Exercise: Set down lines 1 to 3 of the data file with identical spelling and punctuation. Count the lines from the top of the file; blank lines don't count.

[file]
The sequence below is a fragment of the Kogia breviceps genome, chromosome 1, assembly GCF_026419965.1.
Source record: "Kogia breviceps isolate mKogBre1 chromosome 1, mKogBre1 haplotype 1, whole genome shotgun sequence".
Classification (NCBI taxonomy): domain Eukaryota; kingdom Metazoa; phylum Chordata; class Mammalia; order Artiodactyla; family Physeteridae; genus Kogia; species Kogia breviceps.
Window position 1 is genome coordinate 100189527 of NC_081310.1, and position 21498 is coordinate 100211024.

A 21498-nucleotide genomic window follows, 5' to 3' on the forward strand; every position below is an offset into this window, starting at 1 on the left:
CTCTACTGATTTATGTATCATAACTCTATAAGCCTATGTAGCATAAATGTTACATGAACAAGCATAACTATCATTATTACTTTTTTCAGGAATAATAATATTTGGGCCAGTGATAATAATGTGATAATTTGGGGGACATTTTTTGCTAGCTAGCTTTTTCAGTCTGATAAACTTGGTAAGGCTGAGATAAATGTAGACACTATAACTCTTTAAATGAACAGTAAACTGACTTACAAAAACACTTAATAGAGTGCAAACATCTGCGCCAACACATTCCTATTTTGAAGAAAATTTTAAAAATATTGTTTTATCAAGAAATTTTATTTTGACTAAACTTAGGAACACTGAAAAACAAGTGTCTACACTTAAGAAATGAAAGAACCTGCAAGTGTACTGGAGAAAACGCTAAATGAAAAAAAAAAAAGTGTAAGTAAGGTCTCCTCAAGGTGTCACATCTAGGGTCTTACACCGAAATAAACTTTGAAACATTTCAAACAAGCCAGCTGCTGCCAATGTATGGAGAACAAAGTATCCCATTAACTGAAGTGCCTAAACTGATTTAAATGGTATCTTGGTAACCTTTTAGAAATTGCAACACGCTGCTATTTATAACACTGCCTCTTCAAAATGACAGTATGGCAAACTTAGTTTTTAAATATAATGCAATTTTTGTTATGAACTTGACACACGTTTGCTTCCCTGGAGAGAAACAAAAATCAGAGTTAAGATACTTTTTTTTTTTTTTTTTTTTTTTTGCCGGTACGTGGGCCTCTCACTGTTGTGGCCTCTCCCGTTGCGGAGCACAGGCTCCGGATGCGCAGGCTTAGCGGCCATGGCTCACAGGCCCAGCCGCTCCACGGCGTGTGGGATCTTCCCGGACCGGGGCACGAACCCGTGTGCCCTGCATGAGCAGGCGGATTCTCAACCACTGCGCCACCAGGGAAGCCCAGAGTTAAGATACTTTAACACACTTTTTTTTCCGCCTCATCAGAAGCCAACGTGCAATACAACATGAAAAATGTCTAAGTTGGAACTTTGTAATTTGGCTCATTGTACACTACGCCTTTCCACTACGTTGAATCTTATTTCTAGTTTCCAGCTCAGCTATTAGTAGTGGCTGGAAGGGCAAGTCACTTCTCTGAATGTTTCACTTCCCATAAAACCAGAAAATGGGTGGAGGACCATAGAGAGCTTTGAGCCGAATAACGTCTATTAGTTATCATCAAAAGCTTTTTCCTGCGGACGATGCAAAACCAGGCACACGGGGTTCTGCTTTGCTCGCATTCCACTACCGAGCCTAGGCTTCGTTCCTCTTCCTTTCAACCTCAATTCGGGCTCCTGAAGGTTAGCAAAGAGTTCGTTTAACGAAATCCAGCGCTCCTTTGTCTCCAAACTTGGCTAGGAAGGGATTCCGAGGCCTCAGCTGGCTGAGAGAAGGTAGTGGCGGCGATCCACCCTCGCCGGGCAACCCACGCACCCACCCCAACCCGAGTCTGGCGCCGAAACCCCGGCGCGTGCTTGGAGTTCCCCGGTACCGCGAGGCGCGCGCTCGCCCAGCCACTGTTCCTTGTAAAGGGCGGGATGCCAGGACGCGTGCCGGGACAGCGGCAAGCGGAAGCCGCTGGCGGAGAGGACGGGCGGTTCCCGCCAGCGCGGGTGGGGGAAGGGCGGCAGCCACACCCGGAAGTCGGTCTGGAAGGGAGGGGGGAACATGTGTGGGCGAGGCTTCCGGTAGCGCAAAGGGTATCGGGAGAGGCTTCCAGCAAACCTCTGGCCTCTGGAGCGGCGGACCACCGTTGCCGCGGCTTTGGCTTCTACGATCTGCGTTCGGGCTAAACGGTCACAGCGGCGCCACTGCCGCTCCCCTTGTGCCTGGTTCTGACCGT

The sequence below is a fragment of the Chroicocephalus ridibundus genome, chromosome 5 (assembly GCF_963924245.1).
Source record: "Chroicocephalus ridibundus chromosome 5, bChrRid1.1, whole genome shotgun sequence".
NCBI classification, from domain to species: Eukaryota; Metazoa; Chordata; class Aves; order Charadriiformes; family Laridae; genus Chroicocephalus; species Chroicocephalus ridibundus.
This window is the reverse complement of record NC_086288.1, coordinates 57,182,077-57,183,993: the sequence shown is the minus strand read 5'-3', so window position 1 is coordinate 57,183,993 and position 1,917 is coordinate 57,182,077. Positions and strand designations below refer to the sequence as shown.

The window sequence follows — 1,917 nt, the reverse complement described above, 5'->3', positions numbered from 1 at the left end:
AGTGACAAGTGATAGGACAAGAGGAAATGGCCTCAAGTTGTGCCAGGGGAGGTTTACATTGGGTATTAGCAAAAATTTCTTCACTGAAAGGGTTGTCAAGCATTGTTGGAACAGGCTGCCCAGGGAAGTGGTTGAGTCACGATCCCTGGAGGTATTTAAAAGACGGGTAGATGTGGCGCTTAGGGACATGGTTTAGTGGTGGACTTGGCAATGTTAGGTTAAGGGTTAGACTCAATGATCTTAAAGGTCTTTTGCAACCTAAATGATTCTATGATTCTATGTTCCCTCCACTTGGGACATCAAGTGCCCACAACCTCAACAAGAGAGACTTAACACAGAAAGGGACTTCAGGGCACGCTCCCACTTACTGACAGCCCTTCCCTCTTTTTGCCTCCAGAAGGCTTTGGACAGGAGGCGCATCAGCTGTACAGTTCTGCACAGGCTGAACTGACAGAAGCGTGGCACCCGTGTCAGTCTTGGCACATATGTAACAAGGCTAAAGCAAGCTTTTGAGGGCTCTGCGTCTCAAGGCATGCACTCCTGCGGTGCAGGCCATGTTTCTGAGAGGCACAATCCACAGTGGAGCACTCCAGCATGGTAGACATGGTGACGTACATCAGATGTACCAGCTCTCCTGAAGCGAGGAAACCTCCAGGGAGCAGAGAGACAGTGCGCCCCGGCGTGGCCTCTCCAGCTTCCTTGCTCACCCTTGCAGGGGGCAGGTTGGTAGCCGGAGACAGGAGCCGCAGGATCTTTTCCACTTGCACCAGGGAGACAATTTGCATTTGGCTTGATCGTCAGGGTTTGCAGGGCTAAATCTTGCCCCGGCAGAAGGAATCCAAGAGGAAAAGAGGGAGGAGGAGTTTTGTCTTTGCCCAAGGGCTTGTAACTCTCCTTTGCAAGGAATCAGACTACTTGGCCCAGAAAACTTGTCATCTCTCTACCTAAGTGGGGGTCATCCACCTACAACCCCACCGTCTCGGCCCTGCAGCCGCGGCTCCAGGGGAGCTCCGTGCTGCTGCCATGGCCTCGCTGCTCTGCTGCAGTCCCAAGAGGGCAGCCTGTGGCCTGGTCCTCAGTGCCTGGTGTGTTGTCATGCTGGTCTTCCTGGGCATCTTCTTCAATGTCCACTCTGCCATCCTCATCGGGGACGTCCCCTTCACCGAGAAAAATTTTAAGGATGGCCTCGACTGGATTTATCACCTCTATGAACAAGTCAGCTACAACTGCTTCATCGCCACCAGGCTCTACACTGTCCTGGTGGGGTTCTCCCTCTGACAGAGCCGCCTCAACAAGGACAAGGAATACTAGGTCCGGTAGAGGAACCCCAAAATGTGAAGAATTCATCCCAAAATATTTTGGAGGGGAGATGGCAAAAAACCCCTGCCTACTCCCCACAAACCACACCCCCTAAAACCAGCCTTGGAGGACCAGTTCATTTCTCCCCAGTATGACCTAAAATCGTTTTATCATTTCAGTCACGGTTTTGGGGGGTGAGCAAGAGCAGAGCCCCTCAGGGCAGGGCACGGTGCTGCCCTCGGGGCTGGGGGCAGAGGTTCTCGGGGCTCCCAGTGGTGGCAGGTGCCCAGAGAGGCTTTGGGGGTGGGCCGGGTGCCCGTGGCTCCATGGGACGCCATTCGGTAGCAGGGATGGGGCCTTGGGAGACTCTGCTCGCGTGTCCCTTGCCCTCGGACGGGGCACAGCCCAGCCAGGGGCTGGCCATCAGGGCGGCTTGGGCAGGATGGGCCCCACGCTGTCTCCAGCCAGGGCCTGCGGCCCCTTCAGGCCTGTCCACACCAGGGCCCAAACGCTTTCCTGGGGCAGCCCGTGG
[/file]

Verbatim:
The sequence below is a fragment of the Kogia breviceps genome, chromosome 1, assembly GCF_026419965.1.
Source record: "Kogia breviceps isolate mKogBre1 chromosome 1, mKogBre1 haplotype 1, whole genome shotgun sequence".
Classification (NCBI taxonomy): domain Eukaryota; kingdom Metazoa; phylum Chordata; class Mammalia; order Artiodactyla; family Physeteridae; genus Kogia; species Kogia breviceps.